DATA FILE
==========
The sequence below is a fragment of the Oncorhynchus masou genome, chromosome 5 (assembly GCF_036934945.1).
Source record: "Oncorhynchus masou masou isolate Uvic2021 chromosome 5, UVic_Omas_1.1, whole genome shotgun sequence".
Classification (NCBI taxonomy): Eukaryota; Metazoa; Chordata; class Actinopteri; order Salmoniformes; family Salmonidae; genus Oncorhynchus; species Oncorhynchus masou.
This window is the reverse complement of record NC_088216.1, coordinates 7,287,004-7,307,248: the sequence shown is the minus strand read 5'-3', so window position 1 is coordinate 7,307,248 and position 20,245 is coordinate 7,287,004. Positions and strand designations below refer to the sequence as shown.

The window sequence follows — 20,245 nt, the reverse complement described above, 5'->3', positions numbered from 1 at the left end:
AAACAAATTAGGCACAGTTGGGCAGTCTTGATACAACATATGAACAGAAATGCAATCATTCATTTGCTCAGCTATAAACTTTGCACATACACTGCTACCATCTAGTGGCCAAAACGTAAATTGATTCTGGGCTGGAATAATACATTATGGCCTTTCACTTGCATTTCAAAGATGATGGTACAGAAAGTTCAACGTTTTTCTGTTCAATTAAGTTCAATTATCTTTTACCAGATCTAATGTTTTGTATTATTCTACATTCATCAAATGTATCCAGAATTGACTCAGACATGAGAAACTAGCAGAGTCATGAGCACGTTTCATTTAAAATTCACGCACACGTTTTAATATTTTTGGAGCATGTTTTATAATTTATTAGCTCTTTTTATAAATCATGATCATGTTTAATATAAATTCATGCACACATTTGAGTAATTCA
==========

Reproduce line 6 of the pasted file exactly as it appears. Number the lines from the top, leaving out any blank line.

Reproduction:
AAACAAATTAGGCACAGTTGGGCAGTCTTGATACAACATATGAACAGAAATGCAATCATTCATTTGCTCAGCTATAAACTTTGCACATACACTGCTACCATCTAGTGGCCAAAACGTAAATTGATTCTGGGCTGGAATAATACATTATGGCCTTTCACTTGCATTTCAAAGATGATGGTACAGAAAGTTCAACGTTTTTCTGTTCAATTAAGTTCAATTATCTTTTACCAGATCTAATGTTTTGTATTATTCTACATTCATCAAATGTATCCAGAATTGACTCAGACATGAGAAACTAGCAGAGTCATGAGCACGTTTCATTTAAAATTCACGCACACGTTTTAATATTTTTGGAGCATGTTTTATAATTTATTAGCTCTTTTTATAAATCATGATCATGTTTAATATAAATTCATGCACACATTTGAGTAATTCA